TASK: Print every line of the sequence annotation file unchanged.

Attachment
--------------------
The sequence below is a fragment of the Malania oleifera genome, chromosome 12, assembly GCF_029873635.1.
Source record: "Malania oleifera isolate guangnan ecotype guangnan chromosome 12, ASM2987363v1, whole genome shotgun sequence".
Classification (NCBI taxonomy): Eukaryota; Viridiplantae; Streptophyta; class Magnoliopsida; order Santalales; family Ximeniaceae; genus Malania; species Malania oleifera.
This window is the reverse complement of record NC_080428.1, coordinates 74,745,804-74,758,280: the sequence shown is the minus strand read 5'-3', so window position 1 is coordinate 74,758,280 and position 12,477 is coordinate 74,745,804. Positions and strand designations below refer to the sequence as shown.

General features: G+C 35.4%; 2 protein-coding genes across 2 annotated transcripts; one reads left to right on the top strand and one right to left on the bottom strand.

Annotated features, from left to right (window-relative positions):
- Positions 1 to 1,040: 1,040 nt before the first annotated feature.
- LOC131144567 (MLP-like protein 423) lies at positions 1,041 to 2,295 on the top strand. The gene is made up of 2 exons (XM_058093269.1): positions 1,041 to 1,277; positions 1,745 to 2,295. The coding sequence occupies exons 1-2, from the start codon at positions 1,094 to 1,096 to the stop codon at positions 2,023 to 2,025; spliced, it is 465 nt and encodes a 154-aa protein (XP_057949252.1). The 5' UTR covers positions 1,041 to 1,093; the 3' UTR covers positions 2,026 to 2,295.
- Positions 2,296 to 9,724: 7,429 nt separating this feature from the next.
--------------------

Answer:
The sequence below is a fragment of the Malania oleifera genome, chromosome 12, assembly GCF_029873635.1.
Source record: "Malania oleifera isolate guangnan ecotype guangnan chromosome 12, ASM2987363v1, whole genome shotgun sequence".
Classification (NCBI taxonomy): Eukaryota; Viridiplantae; Streptophyta; class Magnoliopsida; order Santalales; family Ximeniaceae; genus Malania; species Malania oleifera.
This window is the reverse complement of record NC_080428.1, coordinates 74,745,804-74,758,280: the sequence shown is the minus strand read 5'-3', so window position 1 is coordinate 74,758,280 and position 12,477 is coordinate 74,745,804. Positions and strand designations below refer to the sequence as shown.

General features: G+C 35.4%; 2 protein-coding genes across 2 annotated transcripts; one reads left to right on the top strand and one right to left on the bottom strand.

Annotated features, from left to right (window-relative positions):
- Positions 1 to 1,040: 1,040 nt before the first annotated feature.
- LOC131144567 (MLP-like protein 423) lies at positions 1,041 to 2,295 on the top strand. The gene is made up of 2 exons (XM_058093269.1): positions 1,041 to 1,277; positions 1,745 to 2,295. The coding sequence occupies exons 1-2, from the start codon at positions 1,094 to 1,096 to the stop codon at positions 2,023 to 2,025; spliced, it is 465 nt and encodes a 154-aa protein (XP_057949252.1). The 5' UTR covers positions 1,041 to 1,093; the 3' UTR covers positions 2,026 to 2,295.
- Positions 2,296 to 9,724: 7,429 nt separating this feature from the next.